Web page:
Israeli report on Mavi Marmara raid a 'whitewash,' Amnesty claims
ISTANBUL — Hürriyet Daily News | 1/29/2011 12:00:00 AM |
Amnesty International condemned a recent Israeli panel report on the deadly commando raid on a Gaza-bound aid flotilla as a 'whitewash' in a statement released Friday.
Amnesty International condemned a recent Israeli panel report on the deadly commando raid on a Gaza-bound aid flotilla as a "whitewash" in a statement released Friday.
The Turkel Commission on Jan. 23 released a report clearing the Israeli military and government of any wrongdoing in the May 31 attack onboard the Turkish Mavi Marmara aid ship that left eight Turks and one American of Turkish descent dead. Both soldiers and activists involved in the raid have said they acted in self-defense.
Amnesty criticized the commission's findings for being inconclusive and for excluding details linking the soldiers' actions to the activists' deaths.
"Despite being nearly 300 pages long, the report crucially fails to explain how the activists died and what conclusions the Commission reached regarding the IDF’s specific actions in each case," the Amnesty statement reads.
"The Commission’s failure to account for the deaths reinforces the view that the Israeli authorities are unwilling or incapable of delivering accountability for abuses of international law committed by Israeli forces."
The Turkel Commission's conclusions "sharply contrast" those of the fact-finding mission appointed by the United Nations Human Rights Council, Amnesty said.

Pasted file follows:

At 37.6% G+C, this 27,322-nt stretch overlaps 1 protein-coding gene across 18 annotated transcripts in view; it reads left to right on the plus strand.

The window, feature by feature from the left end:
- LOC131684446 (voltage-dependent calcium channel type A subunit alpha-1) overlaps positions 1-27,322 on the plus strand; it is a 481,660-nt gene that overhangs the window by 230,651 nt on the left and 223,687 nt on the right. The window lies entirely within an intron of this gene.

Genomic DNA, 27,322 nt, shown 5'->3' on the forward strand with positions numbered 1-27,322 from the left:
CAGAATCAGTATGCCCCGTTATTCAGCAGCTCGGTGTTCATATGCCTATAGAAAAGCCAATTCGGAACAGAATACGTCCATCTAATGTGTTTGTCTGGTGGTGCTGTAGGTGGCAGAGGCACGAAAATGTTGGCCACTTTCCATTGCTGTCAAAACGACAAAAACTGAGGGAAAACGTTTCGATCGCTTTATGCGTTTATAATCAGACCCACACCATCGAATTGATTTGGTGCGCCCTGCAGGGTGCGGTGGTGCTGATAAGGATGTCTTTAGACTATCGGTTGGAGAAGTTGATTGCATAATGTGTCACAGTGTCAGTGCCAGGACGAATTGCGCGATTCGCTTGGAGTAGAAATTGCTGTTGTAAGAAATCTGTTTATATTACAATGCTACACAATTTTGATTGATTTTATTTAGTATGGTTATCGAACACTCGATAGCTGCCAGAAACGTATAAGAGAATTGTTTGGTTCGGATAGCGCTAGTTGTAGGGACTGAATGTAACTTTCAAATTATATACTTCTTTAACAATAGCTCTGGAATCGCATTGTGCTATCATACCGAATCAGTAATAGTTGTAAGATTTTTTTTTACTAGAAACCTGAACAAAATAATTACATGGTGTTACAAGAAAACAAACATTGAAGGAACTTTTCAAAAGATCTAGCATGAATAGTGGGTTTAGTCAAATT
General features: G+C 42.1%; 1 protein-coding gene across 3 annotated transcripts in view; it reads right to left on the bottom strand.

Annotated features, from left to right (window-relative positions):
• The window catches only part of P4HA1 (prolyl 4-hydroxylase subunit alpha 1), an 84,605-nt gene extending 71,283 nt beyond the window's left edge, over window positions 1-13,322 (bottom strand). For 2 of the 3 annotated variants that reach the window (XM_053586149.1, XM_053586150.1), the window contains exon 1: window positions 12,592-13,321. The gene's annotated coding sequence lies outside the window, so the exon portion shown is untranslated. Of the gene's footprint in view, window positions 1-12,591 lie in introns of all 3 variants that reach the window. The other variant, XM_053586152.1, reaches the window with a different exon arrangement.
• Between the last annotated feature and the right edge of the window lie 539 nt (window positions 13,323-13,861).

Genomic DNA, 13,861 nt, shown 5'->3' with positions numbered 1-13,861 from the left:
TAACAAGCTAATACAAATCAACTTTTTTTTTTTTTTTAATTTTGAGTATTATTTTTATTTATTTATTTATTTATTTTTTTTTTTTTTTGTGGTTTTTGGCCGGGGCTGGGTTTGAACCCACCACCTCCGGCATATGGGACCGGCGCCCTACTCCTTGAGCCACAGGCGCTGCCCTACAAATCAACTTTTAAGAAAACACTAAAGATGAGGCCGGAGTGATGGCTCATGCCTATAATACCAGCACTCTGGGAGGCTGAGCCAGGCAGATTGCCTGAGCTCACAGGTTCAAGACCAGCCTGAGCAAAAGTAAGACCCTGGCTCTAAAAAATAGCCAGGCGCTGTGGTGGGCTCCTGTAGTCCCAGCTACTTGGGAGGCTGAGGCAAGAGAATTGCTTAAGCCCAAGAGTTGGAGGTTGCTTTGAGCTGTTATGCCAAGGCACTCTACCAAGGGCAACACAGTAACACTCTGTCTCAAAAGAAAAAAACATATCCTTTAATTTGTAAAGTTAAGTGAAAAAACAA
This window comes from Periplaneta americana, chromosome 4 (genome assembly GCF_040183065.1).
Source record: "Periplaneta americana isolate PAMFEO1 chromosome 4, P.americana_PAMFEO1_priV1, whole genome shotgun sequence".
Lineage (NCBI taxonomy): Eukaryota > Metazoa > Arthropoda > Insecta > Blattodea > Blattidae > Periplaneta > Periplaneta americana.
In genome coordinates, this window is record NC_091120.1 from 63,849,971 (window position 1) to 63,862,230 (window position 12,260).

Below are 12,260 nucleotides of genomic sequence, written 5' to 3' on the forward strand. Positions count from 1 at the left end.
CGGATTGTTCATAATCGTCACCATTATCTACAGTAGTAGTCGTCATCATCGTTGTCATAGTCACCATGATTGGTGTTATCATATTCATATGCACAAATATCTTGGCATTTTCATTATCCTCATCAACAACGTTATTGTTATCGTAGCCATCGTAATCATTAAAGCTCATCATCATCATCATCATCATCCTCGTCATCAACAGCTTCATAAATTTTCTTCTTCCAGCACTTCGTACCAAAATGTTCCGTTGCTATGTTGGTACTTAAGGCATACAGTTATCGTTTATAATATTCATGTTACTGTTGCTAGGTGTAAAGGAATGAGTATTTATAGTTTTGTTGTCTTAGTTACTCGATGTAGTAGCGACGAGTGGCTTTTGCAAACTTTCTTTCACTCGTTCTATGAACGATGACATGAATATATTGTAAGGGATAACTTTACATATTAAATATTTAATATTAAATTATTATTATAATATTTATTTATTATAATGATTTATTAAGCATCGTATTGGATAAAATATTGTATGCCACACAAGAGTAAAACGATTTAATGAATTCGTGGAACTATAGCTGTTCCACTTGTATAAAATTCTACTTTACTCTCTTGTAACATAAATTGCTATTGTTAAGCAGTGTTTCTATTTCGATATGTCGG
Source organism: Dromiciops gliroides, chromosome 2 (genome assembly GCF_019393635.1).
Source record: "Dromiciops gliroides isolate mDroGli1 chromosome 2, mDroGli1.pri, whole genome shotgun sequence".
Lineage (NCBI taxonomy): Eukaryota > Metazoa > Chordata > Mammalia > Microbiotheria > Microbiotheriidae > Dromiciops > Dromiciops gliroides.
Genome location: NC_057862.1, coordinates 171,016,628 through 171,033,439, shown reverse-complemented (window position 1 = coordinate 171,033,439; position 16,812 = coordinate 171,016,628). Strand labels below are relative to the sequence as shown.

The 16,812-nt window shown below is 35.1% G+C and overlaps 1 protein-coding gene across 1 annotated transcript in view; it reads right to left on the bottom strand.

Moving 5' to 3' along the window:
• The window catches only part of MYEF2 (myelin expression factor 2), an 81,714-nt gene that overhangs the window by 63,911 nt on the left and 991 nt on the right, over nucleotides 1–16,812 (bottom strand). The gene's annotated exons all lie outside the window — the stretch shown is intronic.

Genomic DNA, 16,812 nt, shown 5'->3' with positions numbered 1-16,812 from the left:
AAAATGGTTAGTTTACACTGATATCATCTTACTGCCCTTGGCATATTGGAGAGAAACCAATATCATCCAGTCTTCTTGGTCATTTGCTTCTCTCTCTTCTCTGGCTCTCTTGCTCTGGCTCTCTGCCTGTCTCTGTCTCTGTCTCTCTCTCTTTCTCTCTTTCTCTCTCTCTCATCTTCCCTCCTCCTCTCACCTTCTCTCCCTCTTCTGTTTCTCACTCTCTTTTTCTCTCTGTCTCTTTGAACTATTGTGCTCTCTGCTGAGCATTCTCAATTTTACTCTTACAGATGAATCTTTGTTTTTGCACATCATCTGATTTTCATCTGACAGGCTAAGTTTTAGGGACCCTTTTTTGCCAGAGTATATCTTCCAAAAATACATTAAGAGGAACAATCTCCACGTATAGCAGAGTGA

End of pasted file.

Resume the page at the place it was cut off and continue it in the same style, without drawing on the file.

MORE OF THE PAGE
The U.N. council's report, released in September, concluded that the Israeli soldiers' use of force was "unnecessary, disproportionate, excessive and inappropriate and resulted in the wholly avoidable killing and maiming of a large number of civilian passengers."
Turkey also released a draft of its internal report Monday to the semi-official Anatolia news agency, which reported that the document alleges two civilians were killed by Israeli commandos before boarding the Mavi Marmara from helicopters. The report was not released to the public.
A United Nations commission set up to investigate the incident is expected to complete its work in February after both sides submit their final reports.
The May raid damaged already strained relations with Turkey, formerly one of Israel's closest allies. Turkey recalled its ambassador to Israel and is demanding an apology and compensation for the victims before ties can return to normal.